Bedsheet costumes

We were thinking about doing this closer to Halloween, but the awesome shout-out today from The Mary Sue (thank you!) prompted us to go ahead and post it now: bedsheet costumes. That’s right, costumes you can make with a bedsheet.

The reason you can get away with using a bedsheet for ancient costumes is because an awful lot of ancient clothing wasn’t sewn. The Greeks, for example, wore a chiton, which was just a length of cloth wrapped around the body and pinned at the shoulders. The Greek chiton became the jeans-and-T-shirt of the classical world, with even “barbarians” in the north (like the Celts) wearing a version of it. And before that (way before that) there were the Sumerians and Akkadians, who wore a big rectangle of cloth wrapped in a spiral around the body and draped over the left arm.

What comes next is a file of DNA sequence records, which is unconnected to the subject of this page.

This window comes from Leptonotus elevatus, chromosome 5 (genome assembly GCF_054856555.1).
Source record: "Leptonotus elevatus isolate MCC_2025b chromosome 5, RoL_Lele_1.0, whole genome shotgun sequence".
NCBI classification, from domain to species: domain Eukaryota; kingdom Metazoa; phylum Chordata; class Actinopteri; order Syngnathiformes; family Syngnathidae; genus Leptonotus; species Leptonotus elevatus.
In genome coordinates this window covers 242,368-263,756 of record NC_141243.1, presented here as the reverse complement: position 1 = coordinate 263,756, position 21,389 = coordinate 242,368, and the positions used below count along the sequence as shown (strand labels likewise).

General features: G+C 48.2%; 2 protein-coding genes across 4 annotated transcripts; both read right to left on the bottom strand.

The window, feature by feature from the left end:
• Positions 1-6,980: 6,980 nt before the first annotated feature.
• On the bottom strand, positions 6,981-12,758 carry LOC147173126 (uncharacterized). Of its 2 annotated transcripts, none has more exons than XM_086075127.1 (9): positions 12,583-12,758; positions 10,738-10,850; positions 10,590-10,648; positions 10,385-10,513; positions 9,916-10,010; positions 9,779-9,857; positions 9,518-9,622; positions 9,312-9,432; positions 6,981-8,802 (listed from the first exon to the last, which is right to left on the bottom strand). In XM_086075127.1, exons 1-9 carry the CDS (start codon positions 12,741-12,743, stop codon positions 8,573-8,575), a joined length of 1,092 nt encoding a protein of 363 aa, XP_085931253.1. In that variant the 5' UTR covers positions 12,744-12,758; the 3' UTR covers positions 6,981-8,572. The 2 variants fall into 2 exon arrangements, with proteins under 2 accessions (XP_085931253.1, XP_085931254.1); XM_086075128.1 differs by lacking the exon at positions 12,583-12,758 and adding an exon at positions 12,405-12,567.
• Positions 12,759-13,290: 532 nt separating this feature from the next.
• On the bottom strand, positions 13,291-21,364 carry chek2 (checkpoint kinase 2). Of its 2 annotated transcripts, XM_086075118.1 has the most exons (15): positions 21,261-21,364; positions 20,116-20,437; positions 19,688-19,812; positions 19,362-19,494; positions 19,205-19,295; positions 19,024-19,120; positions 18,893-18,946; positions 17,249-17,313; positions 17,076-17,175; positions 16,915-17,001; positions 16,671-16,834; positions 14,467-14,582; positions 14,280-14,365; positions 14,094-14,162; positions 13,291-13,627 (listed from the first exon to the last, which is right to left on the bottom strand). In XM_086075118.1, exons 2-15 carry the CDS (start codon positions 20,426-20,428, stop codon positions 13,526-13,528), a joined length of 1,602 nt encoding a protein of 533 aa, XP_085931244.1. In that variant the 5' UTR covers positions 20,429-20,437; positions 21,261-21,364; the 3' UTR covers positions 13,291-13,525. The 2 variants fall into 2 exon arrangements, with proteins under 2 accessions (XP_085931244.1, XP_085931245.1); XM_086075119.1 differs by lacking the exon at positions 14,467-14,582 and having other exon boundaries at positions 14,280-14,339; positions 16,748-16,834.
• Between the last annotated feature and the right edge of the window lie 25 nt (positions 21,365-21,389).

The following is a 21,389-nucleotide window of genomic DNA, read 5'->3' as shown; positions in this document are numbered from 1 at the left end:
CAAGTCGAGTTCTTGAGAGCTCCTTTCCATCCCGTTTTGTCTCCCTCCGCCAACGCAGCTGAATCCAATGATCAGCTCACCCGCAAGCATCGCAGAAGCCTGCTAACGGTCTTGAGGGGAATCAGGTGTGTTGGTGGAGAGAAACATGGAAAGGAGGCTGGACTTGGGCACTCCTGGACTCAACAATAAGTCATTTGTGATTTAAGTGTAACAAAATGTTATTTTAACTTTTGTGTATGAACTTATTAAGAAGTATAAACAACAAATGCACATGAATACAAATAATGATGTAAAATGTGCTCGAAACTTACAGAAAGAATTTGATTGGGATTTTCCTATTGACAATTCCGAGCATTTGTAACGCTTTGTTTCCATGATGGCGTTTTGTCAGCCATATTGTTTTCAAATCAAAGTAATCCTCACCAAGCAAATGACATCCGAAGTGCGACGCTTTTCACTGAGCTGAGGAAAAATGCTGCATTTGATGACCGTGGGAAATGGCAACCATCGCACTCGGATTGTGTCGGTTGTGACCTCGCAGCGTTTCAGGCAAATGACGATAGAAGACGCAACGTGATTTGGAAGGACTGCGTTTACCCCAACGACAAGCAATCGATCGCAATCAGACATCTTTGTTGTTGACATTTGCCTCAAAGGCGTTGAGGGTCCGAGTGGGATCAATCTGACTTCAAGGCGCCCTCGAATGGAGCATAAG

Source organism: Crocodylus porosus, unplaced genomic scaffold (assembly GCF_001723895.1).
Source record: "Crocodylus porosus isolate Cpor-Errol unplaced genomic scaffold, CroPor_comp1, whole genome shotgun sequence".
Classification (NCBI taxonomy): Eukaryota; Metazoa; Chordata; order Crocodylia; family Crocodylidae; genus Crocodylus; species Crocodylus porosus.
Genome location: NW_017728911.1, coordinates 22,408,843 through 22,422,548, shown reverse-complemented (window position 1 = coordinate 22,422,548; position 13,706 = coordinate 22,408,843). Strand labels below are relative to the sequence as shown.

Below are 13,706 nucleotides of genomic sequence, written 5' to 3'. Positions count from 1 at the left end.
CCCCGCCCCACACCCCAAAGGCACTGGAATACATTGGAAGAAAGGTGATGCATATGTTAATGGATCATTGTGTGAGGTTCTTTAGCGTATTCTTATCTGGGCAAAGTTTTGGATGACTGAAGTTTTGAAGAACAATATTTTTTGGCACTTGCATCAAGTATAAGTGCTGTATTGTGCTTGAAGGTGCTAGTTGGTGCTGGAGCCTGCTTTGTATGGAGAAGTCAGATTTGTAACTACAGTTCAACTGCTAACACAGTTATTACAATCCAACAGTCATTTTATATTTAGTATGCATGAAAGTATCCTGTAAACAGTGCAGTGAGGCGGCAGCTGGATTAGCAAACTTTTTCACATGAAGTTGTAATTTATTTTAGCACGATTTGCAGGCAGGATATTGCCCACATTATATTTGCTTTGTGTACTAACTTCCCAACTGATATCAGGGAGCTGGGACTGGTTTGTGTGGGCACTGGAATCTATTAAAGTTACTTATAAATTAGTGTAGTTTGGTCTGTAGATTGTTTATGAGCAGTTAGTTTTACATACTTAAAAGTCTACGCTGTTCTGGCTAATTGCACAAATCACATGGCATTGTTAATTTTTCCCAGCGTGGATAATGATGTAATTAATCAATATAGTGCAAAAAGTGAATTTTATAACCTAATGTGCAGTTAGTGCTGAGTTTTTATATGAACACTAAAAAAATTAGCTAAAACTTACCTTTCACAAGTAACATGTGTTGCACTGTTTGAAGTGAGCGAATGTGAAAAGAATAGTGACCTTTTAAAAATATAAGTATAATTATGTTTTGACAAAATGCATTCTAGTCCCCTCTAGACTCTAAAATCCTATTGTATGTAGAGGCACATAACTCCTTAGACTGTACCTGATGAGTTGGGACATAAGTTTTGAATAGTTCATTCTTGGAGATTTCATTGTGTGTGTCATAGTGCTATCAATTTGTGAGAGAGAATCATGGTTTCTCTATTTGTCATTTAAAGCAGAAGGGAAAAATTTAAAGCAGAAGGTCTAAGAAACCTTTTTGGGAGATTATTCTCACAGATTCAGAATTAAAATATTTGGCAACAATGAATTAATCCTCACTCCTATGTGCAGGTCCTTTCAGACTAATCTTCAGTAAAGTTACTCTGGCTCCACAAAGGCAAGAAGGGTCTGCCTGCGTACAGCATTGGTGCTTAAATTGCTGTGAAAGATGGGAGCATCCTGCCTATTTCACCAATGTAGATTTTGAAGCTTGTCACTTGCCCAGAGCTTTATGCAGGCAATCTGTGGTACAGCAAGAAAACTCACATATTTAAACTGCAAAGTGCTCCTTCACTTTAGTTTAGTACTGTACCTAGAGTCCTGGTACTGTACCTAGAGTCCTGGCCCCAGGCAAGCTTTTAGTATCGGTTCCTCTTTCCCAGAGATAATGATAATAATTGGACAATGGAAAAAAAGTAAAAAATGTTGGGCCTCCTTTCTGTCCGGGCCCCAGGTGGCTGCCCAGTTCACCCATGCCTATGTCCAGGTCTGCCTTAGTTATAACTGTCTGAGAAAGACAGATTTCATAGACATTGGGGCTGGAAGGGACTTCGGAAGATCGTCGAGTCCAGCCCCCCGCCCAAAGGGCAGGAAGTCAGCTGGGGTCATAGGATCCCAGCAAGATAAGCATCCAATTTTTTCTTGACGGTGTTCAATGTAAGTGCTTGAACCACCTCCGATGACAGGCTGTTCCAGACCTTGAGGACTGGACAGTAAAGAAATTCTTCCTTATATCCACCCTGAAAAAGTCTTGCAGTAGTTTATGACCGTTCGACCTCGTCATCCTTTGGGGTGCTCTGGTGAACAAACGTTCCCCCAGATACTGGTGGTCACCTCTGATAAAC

All these outfits do call for some extra accessories, but the basic garment is a bedsheet:

Athena, above, Greek goddess of wisdom and civilization.

Demeter, above left, Greek goddess of agriculture and the bountiful earth, mother of Persephone.
Persephone, above right, Greek goddess of the Underworld and of spring rebirth, daughter of Demeter.

Sappho (ca. 620-570 BCE), above left, the world’s first great love poet.
Themistoclea (6th century BCE), above right, philosopher and priestess at Delphi who taught Pythagoras.

Boudicca (died around 61 CE), above left, kick-ass British queen who fought a war of resistance against the Romans.
Zenobia (240–274?), above right, kick-ass Syrian queen of Palmyra who conquered Egypt and also fought the Romans.

Enheduanna (ca. 2300 BCE), above left, Sumerian-Akkadian poet and the first known author in the history of human civilization.
Puabi (ca. 2600 BCE), above right, queen in ancient Sumer around the time of the First Dynasty of Ur—before the pyramids in Egypt had even been built.

P.S. If you’re on Pinterest, check out our Bedsheet Costumes board.

UPDATE: And one more!

TinHinan2012_illustrationTin Hinan (4th century), above, legendary queen and founding matriarch of the Tuareg people.


Tags : 0 Comments